It is critical to understand fee-earners’ costs per hour (salary and overhead) to allow for commercial costing, and this will be applied when pricing. It is recommended that a proportion of money is paid on account with the upfront ‘proportion’ quantified against risk.

The contract should be as simple and short as is safely possible. The purpose of a contract is to protect both parties against misunderstandings and unknowns, and being able to conclude this stage efficiently will provide assurance to clients that they have chosen the best legal firm to support their activities – thereby adding value.

Analysis and planning

Having agreed the work that will be done, the goodwill of the client must be retained, by following that plan, with work being done efficiently, to a high quality, and within an agreed timescale. The firm should adopt a set of workflows (ideally through a case management system), which might include standardised documentation, ‘what if’ scenarios, and stage requirement reminders.

Co-ordination of inputs

Inputs are drawn from:

  • the client’s objective and scope of work
  • receipt of information from and negotiation with third parties, and
  • team expertise.

The workflow should be utilised via the most efficient application of these inputs against use of staf0,f based on expertise and cost rates. Having a fee-earner database that considers expertise required for specific work compared to availability can aid efficiency.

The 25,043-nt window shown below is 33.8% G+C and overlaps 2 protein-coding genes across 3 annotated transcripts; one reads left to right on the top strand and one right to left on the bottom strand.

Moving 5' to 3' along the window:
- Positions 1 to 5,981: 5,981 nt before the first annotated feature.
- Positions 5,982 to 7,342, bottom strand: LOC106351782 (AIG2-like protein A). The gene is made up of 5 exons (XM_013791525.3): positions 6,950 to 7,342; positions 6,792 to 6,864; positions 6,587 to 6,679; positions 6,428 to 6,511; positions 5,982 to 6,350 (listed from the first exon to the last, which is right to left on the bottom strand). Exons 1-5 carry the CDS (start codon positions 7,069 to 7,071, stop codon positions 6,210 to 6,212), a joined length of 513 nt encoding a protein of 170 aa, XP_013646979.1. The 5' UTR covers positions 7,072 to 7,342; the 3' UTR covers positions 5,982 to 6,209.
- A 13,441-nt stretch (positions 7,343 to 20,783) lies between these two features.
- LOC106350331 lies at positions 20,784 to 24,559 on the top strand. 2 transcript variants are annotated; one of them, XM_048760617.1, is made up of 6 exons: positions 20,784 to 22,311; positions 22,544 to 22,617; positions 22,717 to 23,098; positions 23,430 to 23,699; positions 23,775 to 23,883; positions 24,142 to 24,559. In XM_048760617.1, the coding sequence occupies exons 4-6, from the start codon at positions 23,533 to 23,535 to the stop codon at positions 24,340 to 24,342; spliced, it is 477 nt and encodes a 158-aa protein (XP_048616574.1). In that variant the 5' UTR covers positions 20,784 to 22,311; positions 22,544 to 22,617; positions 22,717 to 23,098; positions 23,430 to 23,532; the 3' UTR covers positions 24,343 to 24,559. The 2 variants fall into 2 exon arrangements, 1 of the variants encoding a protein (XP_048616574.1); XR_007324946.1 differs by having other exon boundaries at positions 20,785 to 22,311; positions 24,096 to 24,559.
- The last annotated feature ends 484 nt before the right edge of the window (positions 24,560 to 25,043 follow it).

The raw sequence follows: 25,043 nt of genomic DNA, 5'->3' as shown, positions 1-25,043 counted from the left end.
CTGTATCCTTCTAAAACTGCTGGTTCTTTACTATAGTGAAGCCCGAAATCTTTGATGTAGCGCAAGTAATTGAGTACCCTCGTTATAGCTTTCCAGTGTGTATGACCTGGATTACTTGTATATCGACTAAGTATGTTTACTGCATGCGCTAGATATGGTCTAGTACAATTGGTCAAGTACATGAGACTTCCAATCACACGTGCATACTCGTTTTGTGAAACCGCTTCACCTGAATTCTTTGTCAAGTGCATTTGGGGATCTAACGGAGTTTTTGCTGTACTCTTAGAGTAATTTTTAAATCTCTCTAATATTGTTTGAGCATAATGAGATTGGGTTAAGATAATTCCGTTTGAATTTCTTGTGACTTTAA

Delivery of service 

Efficient, high quality service delivery is the crux of value creation. The workflow should include ‘markers’ to ensure communications are maintained with the client, costs are controlled, cashflow is maintained, and potential bad debts are highlighted early on. Quality can also be managed through a workflow, to include supervisor checks and random file reviews. 

Stakeholder co-ordination

Throughout the case or project process, it is essential to maintain regular contact with the clients, barristers and other third-party stakeholders, to ensure that work is proceeding how they envisaged. The reputation of a legal firm is critical to enable growth and corporate longevity. 

Contract completion

Send a clear, summarised close-off communication; this can enhance ongoing client goodwill.

Review cases for client experience, performance, profitability and variance from expectation, quality standards, and individual fee-earner performance. This will allow lessons to be learned, to improve standards and utilise resources more efficiently on future cases.

‘After sales’ service 

Maintaining communications with clients after contract completion – through customer relationship management software – helps them to feel supported, as well as reminding them of your services. Legal firms offer ‘distress services’, and it can be years between a particular clients’ requirements, so regular updates will mean they remember you – and recommend you to their friends – when legal services are needed again. This helps create a value chain cycle of returns.

*Cycle of returns is a copyright of Eighty20 Consultants Ltd, 2020, all rights reserved.